FOUR days later than planned, an exhausted Ben Wilson has finally arrived home.
The 29-year-old endured an epic journey through 10 countries after his flight was grounded by the volcanic ash cloud.
But the Crohn’s Disease sufferer said his ordeal proved the camaraderie of people caught up in the crisis.
Ben, of Longbenton, Newcastle, was attending the annual conference of the European Federation for Crohn’s and Colitis in Helsinki, Finland.
He and the other 50 delegates, who all suffer from the bowel condition, were due to fly home on Sunday – until the eruption of Icelandic volcano Mount Eyjafjallajökull. “The first concern was everyone’s health,” said Ben, who works as an informatician conducting studies for health company Schin.
“We all suffer from the same condition and if we ran out of medication we could become very ill.”
After a few emergency medical appointments, the group caught a ferry from Finland to Estonia.
They then managed to charter a coach for the 1,500 mile slog across the continent, driving around the clock through Estonia, Latvia, Lithuania, Poland, Germany, the Netherlands and Belgium.
Apart from a brief overnight stay in Poland, they were on the bus for a solid 52 hours.
And they even picked up a couple of stranded tourists on the way. “A couple in our hotel heard us discussing the plans and asked if they could join us,” said Ben. “They were desperate to get home, so we invited them on board.”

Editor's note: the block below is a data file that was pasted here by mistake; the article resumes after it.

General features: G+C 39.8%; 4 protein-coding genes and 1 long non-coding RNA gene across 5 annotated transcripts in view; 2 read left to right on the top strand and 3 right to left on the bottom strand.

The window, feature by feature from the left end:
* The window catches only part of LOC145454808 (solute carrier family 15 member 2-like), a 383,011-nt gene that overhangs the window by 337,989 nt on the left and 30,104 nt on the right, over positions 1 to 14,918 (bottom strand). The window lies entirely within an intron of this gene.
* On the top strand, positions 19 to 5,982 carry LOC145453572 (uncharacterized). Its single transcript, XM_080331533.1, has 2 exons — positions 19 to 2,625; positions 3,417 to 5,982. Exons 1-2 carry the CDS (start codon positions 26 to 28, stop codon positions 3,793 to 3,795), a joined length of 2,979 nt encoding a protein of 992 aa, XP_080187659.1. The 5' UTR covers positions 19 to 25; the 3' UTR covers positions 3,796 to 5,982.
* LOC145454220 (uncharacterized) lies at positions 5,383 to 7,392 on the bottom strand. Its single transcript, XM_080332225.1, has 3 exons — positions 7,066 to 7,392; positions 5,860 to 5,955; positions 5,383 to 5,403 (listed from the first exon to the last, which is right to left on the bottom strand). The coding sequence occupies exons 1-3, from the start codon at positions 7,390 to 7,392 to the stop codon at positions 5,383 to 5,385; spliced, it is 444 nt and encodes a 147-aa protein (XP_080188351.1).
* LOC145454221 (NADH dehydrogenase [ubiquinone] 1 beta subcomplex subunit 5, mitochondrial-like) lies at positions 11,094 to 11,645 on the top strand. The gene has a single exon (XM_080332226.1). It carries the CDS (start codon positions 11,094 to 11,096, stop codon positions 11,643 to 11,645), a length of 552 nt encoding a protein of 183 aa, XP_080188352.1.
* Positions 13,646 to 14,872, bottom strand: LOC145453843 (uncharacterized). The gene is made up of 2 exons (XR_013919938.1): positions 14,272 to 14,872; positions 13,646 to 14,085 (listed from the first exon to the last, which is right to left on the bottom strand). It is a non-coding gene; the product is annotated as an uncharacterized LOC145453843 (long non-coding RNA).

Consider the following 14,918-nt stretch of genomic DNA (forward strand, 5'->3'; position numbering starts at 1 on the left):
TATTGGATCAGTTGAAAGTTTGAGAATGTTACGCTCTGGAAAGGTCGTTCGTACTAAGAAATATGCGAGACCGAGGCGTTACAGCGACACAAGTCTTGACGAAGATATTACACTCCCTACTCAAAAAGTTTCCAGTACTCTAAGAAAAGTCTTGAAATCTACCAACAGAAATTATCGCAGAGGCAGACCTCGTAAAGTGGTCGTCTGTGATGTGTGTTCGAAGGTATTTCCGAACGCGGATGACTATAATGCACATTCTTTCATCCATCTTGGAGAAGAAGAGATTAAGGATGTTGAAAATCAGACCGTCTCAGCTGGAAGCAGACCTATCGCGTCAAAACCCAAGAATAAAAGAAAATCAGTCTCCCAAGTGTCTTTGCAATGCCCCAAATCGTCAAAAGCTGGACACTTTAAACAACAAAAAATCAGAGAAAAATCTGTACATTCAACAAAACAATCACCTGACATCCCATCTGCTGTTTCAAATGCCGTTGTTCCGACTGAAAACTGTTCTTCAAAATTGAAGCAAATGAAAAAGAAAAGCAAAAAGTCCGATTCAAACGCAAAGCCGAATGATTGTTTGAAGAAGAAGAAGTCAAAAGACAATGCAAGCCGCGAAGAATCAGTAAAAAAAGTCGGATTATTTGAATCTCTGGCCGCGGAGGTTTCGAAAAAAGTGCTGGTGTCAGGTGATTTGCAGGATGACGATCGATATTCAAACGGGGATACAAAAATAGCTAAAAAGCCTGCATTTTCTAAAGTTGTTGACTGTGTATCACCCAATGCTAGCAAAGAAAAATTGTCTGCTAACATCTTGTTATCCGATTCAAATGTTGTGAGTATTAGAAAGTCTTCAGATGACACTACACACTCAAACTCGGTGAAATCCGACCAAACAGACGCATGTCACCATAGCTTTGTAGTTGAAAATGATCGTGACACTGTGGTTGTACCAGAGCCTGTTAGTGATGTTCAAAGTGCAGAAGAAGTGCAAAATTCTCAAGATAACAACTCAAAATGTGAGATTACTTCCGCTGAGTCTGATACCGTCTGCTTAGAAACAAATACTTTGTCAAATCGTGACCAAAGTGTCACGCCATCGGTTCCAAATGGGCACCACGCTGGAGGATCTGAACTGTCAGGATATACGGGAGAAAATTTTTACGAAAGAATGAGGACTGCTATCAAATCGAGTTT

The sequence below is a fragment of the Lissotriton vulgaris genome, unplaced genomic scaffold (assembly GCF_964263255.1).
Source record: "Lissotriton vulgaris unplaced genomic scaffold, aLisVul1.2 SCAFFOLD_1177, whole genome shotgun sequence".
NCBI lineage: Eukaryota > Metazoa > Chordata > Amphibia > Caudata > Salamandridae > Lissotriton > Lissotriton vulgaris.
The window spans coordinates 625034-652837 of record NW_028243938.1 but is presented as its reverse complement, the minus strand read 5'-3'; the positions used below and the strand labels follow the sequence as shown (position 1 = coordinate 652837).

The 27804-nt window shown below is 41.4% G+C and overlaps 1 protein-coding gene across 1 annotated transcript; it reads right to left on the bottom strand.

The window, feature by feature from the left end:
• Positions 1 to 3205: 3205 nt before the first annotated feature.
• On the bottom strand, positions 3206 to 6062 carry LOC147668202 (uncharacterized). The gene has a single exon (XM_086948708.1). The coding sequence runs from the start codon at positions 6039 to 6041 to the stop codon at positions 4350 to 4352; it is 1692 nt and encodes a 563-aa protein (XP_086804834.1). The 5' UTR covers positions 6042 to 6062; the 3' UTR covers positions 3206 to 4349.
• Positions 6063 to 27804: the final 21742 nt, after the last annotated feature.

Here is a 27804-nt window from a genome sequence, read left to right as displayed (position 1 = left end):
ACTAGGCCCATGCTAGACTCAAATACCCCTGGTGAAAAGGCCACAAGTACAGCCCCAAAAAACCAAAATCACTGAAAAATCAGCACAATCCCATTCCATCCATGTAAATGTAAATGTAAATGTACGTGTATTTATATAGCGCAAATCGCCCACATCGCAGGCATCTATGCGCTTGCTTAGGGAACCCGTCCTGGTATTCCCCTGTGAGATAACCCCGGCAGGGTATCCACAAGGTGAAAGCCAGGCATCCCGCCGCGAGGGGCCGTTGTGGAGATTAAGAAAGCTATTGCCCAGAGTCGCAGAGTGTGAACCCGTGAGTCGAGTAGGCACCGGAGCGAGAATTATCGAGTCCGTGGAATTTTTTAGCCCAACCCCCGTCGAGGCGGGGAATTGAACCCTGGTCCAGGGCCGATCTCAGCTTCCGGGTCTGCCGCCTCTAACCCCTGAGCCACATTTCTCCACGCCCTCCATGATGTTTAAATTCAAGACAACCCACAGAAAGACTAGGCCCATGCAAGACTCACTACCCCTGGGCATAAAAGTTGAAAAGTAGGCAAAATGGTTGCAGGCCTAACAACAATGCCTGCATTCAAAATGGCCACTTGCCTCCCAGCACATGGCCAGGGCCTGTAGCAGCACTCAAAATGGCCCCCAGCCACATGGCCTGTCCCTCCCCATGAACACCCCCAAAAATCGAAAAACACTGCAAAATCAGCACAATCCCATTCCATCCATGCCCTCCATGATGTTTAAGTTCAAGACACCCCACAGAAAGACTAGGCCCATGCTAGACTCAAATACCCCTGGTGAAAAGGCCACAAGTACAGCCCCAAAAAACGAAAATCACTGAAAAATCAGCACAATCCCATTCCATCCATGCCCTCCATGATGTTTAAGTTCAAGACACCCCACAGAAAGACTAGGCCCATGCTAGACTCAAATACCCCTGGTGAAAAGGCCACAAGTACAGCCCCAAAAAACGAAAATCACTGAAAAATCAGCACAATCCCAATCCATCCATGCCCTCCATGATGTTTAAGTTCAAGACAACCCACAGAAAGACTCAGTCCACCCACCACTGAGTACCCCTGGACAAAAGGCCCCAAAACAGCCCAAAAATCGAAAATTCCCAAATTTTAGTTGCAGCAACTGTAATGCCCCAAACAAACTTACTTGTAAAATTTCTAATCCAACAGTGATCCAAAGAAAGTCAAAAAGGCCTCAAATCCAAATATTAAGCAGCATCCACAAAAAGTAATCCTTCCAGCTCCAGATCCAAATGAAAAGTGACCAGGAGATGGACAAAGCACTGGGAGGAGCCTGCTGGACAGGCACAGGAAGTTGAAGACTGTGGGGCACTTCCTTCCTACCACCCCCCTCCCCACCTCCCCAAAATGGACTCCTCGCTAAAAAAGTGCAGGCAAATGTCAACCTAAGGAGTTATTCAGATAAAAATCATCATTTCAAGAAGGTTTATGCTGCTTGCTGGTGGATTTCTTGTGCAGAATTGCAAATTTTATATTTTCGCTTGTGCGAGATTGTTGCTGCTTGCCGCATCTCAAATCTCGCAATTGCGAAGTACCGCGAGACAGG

From Brussels, Ben took a Eurostar through France to London, and then a train north, finally stepping onto the platform at noon yesterday – four days later than planned.
“The journey has been completely exhausting,” said a disheveled Ben as he arrived into Newcastle’s Central Station. “I’ve only had about five hours of broken sleep.
“One of the symptom’s of Crohn’s is tiredness, and on the way, some people were also starting to get sick.”
But the nightmare ordeal also brought the multi-national group together. “This group of people are used to enduring their illness, so no one got angry,” he said. “We really got to know each other.
“We all looked out for the people who were more vulnerable. One of the delegates was 81, so he especially needed help. We tried to make it fun by telling jokes and looking on the positive side.”
Getting home came with a price tag of £19,000 – doubling the cost of the conference. “It has put a big hole in our budget,” said Ben. “We hope to get some money back but it will cut down on the services the charity is able to provide.”